Finally, in 1993 I experienced utter brokenness as I went through my second divorce. I felt devastated by the sense of homelessness, as I was forced to leave the family home in Colorado and everything I had previously known of my personal and ministerial identity. I felt as if I would never again belong -- to anyone or any place. Nouwen taught me that my home will always be that place within me where God has chosen to dwell. I knew this, of course, but somehow in the chaos of my life I couldn't seem to access this truth.
Nouwen's works have provided in a prophetic way the underpinnings for so many thousands of Catholics in a time in which our church is torn by the same conflicts and need for healing that we as individuals and as a society are experiencing.
Sr. Ann Notch, OSB
Having been an avid reader of Nouwen's books, I can say with conviction that his works have been inspirational and personally revealing. Reading and rereading his books, I have been blessed with new insights and rich spiritual values.
It was a strange coincidence that I was reading his latest publication Can You Drink the Cup? at the time of his death. His final statement in this work was particularly revealing.
Daily celebration of Eucharist had deepened his life over the years and made him more conscious that we live every day, our sorrows and joys, "in the integral part of the great mystery of Christ's death and resurrection."
What a rich spiritual life he has lived and what a wealth of spiritual thought he has provided for us.
Barbara L. Boril
Shortly before Fr. Henri Nouwen's death, I celebrated my 64th birthday, and received an excerpt from one of his books about why we should celebrate our birthdays. One week later, I heard Mr. Jonas announce Fr. Nouwen's death on National Public Radio. I was greatly saddened by the news of his death.
I have been revitalized in my spiritual life through reading his many books, but the one I cherish most is his 1992 book titled Life of the Beloved. His many insights into the heart of Jesus helped me to feel close to Jesus.
Fr. John Andrew Connell
Henri Nouwen epitomizes for me one who spent his life integrating the joys and sorrows, the highs and lows, the healthy and not so healthy aspects of his life.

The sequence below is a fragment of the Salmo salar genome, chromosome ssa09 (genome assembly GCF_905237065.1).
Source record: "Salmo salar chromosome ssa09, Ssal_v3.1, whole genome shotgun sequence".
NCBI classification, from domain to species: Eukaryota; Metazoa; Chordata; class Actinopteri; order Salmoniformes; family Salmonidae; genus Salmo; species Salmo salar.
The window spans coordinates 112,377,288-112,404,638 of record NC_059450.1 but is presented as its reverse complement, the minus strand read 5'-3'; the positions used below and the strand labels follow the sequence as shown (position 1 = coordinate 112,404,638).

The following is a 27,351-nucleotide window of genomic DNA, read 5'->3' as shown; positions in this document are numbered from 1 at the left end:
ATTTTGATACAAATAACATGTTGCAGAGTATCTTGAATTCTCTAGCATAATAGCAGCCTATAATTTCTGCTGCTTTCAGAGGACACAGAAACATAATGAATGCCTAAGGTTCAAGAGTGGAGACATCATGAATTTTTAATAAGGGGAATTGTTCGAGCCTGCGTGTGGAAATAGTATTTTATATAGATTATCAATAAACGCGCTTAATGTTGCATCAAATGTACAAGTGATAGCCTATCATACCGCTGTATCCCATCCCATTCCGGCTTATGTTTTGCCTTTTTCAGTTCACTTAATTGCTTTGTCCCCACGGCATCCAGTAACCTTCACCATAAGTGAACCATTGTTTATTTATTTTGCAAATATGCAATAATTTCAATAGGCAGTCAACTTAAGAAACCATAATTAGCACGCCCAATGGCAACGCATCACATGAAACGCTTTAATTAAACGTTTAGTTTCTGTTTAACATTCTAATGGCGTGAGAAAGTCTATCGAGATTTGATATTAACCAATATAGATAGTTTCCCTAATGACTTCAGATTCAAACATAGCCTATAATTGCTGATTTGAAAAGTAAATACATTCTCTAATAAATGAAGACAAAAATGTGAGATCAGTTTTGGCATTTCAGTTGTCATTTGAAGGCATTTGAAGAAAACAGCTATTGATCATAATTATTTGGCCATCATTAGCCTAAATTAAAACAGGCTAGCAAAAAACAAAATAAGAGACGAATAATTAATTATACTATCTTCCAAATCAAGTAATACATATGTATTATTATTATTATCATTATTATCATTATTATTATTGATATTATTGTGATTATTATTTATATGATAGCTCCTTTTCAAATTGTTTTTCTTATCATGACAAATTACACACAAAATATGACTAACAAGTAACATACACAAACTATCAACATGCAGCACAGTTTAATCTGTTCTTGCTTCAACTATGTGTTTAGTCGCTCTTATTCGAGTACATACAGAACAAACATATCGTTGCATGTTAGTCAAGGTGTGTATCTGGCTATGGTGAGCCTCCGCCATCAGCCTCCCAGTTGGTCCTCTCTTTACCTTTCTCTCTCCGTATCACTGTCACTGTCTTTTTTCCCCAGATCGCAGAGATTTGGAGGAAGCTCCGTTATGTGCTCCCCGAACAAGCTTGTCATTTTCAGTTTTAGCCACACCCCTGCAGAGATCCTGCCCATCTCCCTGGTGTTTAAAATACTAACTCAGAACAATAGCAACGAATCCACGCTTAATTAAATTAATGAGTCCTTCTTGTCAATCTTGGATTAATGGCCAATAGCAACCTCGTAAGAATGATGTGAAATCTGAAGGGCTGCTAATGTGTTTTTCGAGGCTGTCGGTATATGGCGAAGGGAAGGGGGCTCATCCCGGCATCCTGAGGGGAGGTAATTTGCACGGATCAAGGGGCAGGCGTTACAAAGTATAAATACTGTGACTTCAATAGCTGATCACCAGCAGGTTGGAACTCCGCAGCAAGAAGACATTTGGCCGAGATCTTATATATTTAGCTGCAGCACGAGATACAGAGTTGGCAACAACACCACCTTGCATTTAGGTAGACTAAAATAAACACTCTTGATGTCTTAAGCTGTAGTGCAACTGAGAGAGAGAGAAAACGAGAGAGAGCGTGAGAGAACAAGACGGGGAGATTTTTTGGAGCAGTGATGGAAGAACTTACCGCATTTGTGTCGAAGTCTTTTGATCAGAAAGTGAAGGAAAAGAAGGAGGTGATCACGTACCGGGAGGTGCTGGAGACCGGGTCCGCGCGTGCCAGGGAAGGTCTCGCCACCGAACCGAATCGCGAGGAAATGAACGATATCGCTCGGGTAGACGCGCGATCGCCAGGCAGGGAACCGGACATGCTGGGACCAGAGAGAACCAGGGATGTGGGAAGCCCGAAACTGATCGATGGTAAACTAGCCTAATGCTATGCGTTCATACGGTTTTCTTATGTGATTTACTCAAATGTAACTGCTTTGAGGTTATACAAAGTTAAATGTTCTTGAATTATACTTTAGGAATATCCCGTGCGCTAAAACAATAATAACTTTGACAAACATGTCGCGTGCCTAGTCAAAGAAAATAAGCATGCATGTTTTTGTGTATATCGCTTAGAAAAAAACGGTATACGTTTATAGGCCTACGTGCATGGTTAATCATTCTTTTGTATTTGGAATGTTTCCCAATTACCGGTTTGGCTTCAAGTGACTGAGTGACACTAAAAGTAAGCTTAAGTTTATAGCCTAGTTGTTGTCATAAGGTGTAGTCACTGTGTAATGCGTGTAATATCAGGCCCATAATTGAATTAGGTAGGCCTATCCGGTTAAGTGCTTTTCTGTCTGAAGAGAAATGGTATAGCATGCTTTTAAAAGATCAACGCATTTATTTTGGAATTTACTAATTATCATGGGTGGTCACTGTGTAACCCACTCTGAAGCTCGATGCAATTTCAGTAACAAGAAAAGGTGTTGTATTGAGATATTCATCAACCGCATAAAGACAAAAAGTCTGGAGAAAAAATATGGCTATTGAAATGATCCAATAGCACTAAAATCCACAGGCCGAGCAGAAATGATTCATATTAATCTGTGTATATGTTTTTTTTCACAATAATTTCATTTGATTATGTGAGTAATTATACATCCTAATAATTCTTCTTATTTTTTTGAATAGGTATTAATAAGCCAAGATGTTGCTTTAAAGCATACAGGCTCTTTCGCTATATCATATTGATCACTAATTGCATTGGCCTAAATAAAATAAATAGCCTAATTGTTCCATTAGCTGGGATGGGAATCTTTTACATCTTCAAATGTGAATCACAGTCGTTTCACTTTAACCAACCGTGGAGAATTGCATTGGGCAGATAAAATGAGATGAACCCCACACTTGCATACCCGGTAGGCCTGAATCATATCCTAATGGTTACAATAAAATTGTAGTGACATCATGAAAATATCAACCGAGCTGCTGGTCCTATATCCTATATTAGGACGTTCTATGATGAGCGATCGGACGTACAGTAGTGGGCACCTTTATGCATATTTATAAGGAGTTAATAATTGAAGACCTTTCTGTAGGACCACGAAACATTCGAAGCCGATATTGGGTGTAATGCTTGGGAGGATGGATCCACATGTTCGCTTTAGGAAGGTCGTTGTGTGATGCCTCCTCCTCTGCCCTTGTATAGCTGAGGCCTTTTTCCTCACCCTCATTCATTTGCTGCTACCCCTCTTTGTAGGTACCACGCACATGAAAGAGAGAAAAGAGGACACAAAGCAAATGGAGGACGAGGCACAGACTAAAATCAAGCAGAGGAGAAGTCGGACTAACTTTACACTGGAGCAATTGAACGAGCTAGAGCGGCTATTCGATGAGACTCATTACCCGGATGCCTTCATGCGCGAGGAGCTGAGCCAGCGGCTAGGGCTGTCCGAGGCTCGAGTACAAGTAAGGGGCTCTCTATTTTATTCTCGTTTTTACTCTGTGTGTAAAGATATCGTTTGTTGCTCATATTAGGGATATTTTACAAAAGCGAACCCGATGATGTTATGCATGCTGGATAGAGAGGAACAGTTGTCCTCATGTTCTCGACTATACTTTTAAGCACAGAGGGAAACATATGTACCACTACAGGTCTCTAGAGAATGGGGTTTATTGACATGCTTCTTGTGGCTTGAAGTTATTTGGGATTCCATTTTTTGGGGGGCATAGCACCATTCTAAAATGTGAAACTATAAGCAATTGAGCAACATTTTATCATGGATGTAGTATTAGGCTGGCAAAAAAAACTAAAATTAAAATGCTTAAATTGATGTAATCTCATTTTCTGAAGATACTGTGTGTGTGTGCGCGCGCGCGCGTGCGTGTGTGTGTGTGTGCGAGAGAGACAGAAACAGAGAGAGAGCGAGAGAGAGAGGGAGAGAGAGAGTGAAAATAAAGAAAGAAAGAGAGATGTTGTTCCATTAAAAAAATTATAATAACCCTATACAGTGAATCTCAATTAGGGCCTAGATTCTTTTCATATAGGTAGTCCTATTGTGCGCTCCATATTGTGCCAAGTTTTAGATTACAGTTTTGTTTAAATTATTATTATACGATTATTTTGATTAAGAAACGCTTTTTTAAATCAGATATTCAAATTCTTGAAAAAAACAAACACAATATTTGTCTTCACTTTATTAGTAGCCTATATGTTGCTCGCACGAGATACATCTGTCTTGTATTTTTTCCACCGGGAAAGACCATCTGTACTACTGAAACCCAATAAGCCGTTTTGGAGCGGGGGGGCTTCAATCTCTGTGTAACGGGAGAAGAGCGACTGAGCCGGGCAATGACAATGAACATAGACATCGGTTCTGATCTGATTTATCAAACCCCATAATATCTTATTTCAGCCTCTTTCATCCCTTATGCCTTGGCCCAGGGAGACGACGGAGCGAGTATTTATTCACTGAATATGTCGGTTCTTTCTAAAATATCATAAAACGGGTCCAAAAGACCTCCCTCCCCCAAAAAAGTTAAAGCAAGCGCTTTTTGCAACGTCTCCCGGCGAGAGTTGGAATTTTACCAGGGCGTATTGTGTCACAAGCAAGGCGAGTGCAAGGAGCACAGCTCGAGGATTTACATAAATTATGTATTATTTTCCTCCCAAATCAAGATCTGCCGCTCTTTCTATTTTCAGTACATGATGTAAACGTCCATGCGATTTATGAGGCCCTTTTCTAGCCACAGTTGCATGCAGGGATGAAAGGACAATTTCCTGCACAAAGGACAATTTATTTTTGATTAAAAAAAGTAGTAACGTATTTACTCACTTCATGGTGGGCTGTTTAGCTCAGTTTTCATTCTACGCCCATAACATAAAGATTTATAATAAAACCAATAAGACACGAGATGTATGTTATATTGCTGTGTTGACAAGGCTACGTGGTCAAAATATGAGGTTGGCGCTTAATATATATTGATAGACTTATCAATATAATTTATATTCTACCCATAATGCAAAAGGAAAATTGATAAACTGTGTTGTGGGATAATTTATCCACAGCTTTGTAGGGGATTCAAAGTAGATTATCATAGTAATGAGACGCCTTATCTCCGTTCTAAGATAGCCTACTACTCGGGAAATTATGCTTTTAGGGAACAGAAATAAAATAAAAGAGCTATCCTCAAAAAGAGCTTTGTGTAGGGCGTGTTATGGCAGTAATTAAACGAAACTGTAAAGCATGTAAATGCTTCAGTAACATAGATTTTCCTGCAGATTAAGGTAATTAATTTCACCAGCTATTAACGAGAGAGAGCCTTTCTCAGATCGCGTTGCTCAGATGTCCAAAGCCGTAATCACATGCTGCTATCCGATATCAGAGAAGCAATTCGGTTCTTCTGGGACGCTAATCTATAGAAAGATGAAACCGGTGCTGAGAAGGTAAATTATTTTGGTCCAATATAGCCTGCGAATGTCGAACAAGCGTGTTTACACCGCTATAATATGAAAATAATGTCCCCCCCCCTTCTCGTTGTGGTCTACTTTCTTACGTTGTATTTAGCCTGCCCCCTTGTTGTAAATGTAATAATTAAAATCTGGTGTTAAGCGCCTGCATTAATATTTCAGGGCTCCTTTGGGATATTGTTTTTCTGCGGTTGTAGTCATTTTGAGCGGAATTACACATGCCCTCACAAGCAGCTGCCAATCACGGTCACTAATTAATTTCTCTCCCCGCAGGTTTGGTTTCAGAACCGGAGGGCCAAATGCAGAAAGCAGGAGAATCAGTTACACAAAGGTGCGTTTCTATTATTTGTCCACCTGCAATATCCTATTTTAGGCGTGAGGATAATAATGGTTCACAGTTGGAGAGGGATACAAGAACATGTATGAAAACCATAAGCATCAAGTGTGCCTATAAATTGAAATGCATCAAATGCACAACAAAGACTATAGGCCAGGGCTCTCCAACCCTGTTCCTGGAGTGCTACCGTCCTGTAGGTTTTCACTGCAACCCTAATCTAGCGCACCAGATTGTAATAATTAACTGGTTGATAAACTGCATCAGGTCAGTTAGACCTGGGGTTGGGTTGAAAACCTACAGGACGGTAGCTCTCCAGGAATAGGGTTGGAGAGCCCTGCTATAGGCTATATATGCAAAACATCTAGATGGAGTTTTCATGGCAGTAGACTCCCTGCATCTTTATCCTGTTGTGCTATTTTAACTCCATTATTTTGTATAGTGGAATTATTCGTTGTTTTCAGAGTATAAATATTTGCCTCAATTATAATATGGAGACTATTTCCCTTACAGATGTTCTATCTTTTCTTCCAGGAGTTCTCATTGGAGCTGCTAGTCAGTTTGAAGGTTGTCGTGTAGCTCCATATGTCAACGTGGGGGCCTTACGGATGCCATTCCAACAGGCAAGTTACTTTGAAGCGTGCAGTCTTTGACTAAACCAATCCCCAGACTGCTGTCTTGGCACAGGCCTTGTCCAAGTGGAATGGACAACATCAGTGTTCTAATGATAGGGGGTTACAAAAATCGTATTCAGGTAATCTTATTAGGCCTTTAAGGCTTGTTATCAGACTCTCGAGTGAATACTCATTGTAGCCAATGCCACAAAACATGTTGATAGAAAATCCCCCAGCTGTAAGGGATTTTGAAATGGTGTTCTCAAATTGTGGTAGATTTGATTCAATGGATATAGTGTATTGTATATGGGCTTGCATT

Nouwen's book, Life of the Beloved, has been for me a wonderful gift that I name as "an amazing grace." In his search for the core reality of his life, he discovered his belovedness as a son of God. This recurring theme, found in all his recent writings, enabled Nouwen to see himself as God does and he has shared this insight so convincingly with his readers. His greatness arises from this gracious gift of God, his belovedness in God's eyes.
I thank God for the gift of Henri Nouwen among us. His life and the legacy of his many writings about our belovedness are sure signs of the light that comes to those who dare journey the road to fuller integration. I believe we will honor Nouwen best by living from our belovedness as daughters and sons of a living God.
Sr. Gertrude Brady NSCJ
Fr. Nouwen said one day that he had learned not to plan his day. "I used to say: Tomorrow I will visit X, phone Y and write to Z." But when the next day came A would phone him, B would visit him and C would write to him. He soon learned not to plan, but to answer God's calls as they came to him. This has helped me greatly to live God's call as it comes.
Joseph P. Ascherl
Henri Nouwen's manuscript Genesee Diary arrived in the editorial office of Doubleday Co. when I was employed in their book design department. Publication date was 1976. This book introduced us (my wife, Charlotte, and myself) to the Trappist Abbey of Genesee and Abbot John Eudes Bamberger. For five years, every May we spent a week there on retreat.
On one of those retreats we met Henri Nouwen, who was living at the abbey as a guest member of the community for seven months. It was the abbot who advised Henri to stay with his writing, obviously his true vocation. He has since written 30 books and inspired many readers. May he rest in peace and enjoy the company of Jesus.
Sr. M. Kathleen Stefani